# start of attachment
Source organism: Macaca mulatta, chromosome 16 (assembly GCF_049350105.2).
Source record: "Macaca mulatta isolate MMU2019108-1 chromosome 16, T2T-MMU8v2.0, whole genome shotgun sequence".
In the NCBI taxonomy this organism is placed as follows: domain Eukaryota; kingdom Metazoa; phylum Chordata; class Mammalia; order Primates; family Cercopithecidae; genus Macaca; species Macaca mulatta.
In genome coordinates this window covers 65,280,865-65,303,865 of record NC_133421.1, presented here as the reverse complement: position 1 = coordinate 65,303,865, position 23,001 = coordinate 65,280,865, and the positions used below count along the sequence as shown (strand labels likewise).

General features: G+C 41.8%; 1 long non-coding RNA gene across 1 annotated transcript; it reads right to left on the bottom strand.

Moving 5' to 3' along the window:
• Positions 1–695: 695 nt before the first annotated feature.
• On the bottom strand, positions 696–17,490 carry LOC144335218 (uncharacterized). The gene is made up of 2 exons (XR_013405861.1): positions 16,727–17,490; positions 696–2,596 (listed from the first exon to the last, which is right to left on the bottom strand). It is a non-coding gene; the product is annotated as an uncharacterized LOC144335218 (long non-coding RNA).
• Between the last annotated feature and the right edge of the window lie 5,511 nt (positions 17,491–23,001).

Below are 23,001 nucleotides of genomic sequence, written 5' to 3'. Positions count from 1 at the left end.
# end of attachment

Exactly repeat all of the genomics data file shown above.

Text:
Source organism: Macaca mulatta, chromosome 16 (assembly GCF_049350105.2).
Source record: "Macaca mulatta isolate MMU2019108-1 chromosome 16, T2T-MMU8v2.0, whole genome shotgun sequence".
In the NCBI taxonomy this organism is placed as follows: domain Eukaryota; kingdom Metazoa; phylum Chordata; class Mammalia; order Primates; family Cercopithecidae; genus Macaca; species Macaca mulatta.
In genome coordinates this window covers 65,280,865-65,303,865 of record NC_133421.1, presented here as the reverse complement: position 1 = coordinate 65,303,865, position 23,001 = coordinate 65,280,865, and the positions used below count along the sequence as shown (strand labels likewise).

General features: G+C 41.8%; 1 long non-coding RNA gene across 1 annotated transcript; it reads right to left on the bottom strand.

Moving 5' to 3' along the window:
• Positions 1–695: 695 nt before the first annotated feature.
• On the bottom strand, positions 696–17,490 carry LOC144335218 (uncharacterized). The gene is made up of 2 exons (XR_013405861.1): positions 16,727–17,490; positions 696–2,596 (listed from the first exon to the last, which is right to left on the bottom strand). It is a non-coding gene; the product is annotated as an uncharacterized LOC144335218 (long non-coding RNA).
• Between the last annotated feature and the right edge of the window lie 5,511 nt (positions 17,491–23,001).

Below are 23,001 nucleotides of genomic sequence, written 5' to 3'. Positions count from 1 at the left end.